Tuesday, October 05, 2004


The Draft & Casualities in Iraq

Cafe Hayek has a good piece on why US military deaths have declined so dramatically in the last 20 years versus just about every war that came before it. It comes down to capital versus labor. When capital is cheap it makes sense to throw lots of manpower at a problem. When labor is expensive it makes sense to try to substitute capital to save on labor. This is why, despite great advances in weapons since the end of WWII and Korea, the US lost so many troops in Vietnam. Labor was cheap because the draft threw thousands of young men at their disposal. Nowadays it costs a lot of money to get someone into the armed forces (even before 9/11). Recruiters have to spend thousands in signing bonuses, college tuition and so on. If a million dollar smart bomb can take down a target as well as 250 infantrymen then it makes all the sense in the world to spend the money on the bomb.

Democrats who advocate a return of the draft for social engineering reasons such as 'spreading the burden' of war to everyone's family should keep in mind that this will likely result in greater causalities as military planners find it cheaper to throw troops at the enemy rather than machines. While we are talking about this, look at Thomas Friedman's piece on Bush's fumbling in Iraq. The jist of it is that Rumsfeld botched the post war occupation was due to a desire to run the war with as few people as possible.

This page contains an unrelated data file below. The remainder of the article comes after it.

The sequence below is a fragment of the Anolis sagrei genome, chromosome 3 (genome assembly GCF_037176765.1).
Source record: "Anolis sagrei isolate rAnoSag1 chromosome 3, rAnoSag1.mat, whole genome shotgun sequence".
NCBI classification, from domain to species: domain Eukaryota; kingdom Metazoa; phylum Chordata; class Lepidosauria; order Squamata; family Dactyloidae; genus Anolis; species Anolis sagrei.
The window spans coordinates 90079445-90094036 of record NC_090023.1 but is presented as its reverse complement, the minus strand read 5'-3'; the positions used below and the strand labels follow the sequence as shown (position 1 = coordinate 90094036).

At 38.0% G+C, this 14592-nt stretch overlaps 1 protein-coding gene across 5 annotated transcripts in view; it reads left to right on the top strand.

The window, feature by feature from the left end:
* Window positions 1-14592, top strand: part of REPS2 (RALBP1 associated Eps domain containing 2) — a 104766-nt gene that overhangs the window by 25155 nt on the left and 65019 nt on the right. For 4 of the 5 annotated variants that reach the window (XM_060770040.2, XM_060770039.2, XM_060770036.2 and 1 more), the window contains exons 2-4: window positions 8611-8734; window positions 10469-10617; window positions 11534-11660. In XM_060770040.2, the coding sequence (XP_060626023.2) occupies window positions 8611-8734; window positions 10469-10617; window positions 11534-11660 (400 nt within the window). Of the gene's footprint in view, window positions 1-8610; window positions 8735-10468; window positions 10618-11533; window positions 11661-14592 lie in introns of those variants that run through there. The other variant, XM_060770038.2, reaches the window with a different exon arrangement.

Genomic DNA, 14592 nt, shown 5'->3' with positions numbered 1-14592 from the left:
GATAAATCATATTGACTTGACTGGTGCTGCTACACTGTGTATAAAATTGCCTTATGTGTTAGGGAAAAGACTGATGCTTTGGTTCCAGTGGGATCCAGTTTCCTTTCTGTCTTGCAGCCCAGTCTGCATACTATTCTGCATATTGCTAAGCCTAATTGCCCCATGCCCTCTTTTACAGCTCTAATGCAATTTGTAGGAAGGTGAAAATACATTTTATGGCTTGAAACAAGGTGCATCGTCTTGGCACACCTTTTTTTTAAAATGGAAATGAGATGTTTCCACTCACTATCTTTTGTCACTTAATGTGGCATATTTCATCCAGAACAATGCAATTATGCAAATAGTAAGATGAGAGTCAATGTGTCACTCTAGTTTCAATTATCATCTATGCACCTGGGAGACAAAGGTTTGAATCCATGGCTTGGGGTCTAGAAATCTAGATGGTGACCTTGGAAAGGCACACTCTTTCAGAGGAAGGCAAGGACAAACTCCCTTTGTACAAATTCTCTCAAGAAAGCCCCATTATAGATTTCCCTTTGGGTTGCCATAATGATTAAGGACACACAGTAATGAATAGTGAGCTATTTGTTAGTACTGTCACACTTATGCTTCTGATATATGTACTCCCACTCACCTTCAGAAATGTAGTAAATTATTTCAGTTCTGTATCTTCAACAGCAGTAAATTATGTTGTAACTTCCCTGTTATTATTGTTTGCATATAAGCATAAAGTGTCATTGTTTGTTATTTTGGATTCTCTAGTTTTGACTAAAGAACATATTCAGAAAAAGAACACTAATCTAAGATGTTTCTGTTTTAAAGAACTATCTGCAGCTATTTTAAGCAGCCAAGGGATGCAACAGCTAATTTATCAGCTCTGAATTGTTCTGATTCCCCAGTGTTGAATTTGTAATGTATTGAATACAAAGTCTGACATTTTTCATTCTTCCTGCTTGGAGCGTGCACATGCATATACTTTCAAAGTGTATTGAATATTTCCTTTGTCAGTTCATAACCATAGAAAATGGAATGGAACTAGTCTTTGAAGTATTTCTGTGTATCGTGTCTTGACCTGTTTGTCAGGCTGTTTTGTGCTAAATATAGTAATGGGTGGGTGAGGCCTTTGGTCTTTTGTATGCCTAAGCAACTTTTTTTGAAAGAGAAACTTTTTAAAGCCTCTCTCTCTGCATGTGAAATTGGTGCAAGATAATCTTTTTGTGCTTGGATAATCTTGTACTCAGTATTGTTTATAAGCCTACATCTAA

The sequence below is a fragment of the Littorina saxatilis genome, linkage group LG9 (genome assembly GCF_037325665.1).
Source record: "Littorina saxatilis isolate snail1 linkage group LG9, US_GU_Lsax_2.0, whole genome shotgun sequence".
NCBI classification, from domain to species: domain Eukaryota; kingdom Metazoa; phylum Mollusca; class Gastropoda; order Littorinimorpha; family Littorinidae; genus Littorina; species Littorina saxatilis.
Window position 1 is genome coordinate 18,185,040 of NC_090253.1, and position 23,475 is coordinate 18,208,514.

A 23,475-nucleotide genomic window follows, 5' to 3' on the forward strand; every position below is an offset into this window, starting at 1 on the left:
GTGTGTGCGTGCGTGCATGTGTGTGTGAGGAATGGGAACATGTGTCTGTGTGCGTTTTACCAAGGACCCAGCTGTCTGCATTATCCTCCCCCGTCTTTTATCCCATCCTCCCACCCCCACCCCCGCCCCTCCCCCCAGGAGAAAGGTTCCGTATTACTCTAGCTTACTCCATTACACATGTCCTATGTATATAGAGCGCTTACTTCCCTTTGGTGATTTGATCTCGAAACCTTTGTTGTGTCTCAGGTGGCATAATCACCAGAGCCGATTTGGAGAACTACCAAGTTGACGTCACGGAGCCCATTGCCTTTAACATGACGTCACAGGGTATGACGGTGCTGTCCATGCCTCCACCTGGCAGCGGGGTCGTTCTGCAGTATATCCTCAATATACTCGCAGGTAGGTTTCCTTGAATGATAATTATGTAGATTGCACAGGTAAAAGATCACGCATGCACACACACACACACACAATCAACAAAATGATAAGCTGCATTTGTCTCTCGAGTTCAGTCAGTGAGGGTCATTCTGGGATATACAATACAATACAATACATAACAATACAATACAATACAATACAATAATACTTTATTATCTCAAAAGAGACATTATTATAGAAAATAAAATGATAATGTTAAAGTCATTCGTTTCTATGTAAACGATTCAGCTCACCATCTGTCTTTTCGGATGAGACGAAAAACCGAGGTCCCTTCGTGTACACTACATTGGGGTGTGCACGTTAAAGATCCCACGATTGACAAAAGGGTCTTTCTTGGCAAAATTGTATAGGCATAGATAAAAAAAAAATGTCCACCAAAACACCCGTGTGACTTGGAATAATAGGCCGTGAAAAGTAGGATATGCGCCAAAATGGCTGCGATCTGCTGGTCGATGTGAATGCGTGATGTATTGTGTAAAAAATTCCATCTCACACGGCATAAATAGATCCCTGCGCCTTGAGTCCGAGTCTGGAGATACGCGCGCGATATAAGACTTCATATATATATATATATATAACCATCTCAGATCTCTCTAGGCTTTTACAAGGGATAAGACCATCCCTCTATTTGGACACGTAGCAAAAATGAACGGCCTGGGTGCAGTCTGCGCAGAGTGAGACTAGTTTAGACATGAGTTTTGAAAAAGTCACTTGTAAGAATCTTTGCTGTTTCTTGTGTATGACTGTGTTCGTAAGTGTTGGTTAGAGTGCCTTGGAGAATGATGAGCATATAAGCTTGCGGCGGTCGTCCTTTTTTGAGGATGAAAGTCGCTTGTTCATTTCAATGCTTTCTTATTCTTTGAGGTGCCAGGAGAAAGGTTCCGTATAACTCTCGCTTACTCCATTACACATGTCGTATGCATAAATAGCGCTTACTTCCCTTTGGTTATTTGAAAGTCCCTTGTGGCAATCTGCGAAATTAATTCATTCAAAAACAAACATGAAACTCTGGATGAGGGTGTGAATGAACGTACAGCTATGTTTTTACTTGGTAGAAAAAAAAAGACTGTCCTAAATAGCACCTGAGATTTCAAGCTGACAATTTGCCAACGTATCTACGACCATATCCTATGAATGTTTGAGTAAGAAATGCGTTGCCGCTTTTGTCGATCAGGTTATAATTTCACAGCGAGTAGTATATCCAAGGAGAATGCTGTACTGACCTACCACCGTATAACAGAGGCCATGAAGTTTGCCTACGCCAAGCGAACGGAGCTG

What happened? The Bush team got its doctrines mixed up: it applied the Powell Doctrine to the campaign against John Kerry - "overwhelming force" without mercy, based on a strategy of shock and awe at the Republican convention, followed by a propaganda blitz that got its message across in every possible way, including through distortion. If only the Bush team had gone after the remnants of Saddam's army in the Sunni Triangle with the brutal efficiency it has gone after Senator Kerry in the Iowa-Ohio-Michigan triangle. If only the Bush team had spoken to Iraqis and Arabs with as clear a message as it did to the Republican base. No, alas, while the Bush people applied the Powell Doctrine in the Midwest, they applied the Rumsfeld Doctrine in the Middle East. And the Rumsfeld Doctrine is: "Just enough troops to lose." Donald Rumsfeld tried to prove that a small, mobile army was all that was needed to topple Saddam, without realizing that such a limited force could never stabilize Iraq. He never thought it would have to. He thought his Iraqi pals would do it. He was wrong.

Bush should have taken that "global test" lurch was talking about.
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